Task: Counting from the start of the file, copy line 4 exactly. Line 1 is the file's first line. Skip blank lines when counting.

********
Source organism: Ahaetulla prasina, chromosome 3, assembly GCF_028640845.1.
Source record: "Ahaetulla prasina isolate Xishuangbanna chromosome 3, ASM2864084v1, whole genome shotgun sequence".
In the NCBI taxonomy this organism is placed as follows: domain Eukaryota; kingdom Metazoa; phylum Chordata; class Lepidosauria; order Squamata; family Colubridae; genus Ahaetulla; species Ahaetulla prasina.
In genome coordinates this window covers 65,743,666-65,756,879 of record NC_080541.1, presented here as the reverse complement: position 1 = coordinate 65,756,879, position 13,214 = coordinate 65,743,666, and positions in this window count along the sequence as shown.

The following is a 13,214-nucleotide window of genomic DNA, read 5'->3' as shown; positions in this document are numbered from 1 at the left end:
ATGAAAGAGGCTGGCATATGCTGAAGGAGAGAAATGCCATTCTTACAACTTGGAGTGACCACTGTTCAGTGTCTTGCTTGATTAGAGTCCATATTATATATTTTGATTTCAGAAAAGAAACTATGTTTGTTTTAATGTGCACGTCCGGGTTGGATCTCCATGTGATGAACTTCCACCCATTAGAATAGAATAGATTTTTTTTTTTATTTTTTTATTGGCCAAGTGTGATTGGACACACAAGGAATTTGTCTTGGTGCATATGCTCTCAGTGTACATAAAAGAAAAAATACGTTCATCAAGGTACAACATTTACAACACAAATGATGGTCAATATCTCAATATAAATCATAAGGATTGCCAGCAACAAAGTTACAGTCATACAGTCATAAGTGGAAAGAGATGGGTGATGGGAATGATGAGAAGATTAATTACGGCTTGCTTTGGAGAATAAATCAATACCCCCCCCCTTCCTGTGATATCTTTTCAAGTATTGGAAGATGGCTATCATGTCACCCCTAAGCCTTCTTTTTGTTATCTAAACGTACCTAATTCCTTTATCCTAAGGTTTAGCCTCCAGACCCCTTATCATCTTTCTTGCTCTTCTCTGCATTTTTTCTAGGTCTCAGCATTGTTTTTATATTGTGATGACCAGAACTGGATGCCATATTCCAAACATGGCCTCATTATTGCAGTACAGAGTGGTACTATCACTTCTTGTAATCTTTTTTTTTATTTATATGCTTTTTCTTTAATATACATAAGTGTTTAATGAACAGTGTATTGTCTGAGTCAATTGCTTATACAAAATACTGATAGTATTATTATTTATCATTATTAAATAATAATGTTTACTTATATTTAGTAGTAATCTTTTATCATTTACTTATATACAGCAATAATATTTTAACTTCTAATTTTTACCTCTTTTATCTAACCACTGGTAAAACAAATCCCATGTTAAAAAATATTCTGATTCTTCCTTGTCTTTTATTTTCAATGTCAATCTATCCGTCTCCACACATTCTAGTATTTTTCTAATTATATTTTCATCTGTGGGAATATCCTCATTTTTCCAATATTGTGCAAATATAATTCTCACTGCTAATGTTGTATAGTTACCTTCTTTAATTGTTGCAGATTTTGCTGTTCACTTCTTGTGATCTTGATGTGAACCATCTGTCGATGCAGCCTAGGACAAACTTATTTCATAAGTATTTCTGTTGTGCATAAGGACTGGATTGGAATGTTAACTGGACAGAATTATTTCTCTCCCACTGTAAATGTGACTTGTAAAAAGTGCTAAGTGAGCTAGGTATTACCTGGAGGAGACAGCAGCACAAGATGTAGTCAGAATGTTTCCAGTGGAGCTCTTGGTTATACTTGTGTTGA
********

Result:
In genome coordinates this window covers 65,743,666-65,756,879 of record NC_080541.1, presented here as the reverse complement: position 1 = coordinate 65,756,879, position 13,214 = coordinate 65,743,666, and positions in this window count along the sequence as shown.